At the conclusion of the first quarter Saturday against Stanford, USC’s resume looked as such: Its kicker had been ejected for targeting. It had wasted a timeout on third-and-21. It had allowed an 87-yard touchdown. It had a pair of three-and-outs. It had a delay of game penalty. And it had a 7-0 deficit.
It was only 15 minutes of play, but it told you all you needed to know about the rest of the evening.
And the last three years.
And, if you squint hard enough, the two before that.
USC’s Week 2 showing — if you can be so bold as to argue that it was, indeed, a showing — was perhaps the most unprepared, undisciplined and undercoached the team has looked in a long, long time. It was ugly. It was embarrassing. It was, if you can muster it, laughable. And it was so predictable.
Granted, not even the most attuned college football experts could have predicted the type of demolition they were so unfortunate as to behold with their eyes on Saturday night. This was, after all, Stanford — which had lost to Kansas State by 17 points last week, a performance so unsightly it forced a quarterback change before they’d completed Week 1 — and it was at the Coliseum.
It was the Trojans’ Pac-12 opener. It was in a stadium that had to host overflow seating in the upper levels because its student section exceeded capacity. It was played under the lights, days after the tragic loss of a Trojan legend whose memory alone was worth some added motivation.
But as poor as Stanford looked in Week 1, the overriding factor, which ended up playing the role of determinant, was this: USC is built for this moment. Specifically, the USC team we’ve come to know in recent years is built for collapse in this moment. And, damn, they came through.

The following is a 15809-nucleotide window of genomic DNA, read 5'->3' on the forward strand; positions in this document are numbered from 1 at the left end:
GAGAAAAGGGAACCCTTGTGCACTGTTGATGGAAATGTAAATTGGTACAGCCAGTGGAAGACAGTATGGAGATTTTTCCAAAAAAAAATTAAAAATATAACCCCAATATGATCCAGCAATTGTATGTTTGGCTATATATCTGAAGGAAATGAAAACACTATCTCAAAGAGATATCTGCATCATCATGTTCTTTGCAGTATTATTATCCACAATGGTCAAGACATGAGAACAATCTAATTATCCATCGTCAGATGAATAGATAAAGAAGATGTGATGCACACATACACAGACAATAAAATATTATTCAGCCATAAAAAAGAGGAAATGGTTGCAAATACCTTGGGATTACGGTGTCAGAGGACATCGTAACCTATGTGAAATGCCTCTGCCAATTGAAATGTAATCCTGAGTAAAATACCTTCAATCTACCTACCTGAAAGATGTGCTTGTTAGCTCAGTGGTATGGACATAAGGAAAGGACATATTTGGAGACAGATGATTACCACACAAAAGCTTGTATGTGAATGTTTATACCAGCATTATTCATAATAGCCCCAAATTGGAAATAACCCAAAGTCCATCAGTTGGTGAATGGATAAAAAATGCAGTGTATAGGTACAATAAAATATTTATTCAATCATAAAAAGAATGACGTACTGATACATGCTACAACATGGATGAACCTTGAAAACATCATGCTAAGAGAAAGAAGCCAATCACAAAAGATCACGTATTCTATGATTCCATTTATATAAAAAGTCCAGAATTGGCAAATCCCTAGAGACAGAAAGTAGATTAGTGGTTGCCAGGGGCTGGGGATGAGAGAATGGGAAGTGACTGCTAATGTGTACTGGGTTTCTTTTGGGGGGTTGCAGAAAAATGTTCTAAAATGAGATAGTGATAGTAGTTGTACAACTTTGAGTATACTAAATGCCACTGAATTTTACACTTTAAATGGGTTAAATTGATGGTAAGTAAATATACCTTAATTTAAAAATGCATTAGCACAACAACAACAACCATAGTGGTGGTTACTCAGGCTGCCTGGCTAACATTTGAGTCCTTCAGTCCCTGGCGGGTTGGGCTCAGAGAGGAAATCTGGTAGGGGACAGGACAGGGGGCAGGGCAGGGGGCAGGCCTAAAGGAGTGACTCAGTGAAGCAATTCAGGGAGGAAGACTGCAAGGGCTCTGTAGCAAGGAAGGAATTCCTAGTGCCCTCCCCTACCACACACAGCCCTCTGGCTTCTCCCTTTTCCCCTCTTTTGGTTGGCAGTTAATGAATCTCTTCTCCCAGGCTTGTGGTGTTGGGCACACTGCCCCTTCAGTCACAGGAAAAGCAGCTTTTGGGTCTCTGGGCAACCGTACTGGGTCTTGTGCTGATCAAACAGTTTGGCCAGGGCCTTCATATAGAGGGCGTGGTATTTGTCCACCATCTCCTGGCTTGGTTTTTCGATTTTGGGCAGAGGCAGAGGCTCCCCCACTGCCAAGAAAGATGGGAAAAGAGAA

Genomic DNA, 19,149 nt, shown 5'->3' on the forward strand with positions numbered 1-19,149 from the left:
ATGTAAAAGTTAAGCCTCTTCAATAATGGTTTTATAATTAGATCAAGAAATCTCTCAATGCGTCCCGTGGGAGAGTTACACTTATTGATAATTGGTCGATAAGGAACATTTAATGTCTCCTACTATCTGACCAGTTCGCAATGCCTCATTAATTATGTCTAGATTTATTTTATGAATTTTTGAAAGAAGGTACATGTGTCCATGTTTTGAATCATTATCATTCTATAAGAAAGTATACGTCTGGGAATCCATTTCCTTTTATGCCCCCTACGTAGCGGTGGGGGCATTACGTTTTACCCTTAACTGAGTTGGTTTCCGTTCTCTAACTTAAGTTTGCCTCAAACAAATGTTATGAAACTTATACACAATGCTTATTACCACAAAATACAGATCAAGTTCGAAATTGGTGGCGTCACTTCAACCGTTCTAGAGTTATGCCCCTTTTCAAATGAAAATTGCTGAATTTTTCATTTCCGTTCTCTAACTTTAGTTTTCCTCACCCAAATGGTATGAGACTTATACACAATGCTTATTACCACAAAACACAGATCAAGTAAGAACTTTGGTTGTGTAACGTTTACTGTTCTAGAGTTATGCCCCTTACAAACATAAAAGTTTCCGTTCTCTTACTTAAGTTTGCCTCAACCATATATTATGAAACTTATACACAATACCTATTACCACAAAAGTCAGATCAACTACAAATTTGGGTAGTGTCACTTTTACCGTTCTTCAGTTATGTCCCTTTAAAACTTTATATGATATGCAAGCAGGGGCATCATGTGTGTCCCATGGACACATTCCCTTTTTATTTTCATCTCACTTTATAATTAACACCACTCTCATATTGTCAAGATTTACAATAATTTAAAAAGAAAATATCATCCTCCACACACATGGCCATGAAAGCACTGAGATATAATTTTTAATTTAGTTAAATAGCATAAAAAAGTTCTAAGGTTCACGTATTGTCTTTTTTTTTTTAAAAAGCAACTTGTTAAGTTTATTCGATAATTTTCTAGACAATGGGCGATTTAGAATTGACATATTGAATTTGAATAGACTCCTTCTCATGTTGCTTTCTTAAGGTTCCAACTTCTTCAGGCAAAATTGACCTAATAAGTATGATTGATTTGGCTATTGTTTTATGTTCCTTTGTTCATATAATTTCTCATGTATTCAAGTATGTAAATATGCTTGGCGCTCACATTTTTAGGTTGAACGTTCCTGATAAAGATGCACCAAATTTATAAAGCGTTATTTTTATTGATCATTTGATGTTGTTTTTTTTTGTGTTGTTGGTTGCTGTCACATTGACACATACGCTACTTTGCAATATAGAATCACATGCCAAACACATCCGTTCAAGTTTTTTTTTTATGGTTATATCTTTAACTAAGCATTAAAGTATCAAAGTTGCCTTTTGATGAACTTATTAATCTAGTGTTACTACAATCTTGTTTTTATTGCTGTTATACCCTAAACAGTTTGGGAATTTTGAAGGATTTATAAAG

The offense was anemic, the play-calling abhorrent (5.3 yards per pass attempt is one hell of an Air Raid). The penalties were aplenty (nine for 109 yards by the time the night came to a merciful close, including several that extended Cardinal drives and turned three points into seven, or zero points into some). To put things in perspective, USC conceded as many points to Stanford in this football game as it did to the Cardinal in the two schools’ last men’s basketball matchup.
By the time halftime rolled around and many fans headed for the Coliseum concourse — where they could now, thank God, purchase alcohol — the Trojans’ fate was worrisome, but not yet dire. They would start the second half with the ball. They were — and I will stick to this claim despite the contradictory outcome — the more talented team. A bit of a spark and ascension to the mean were all they really needed.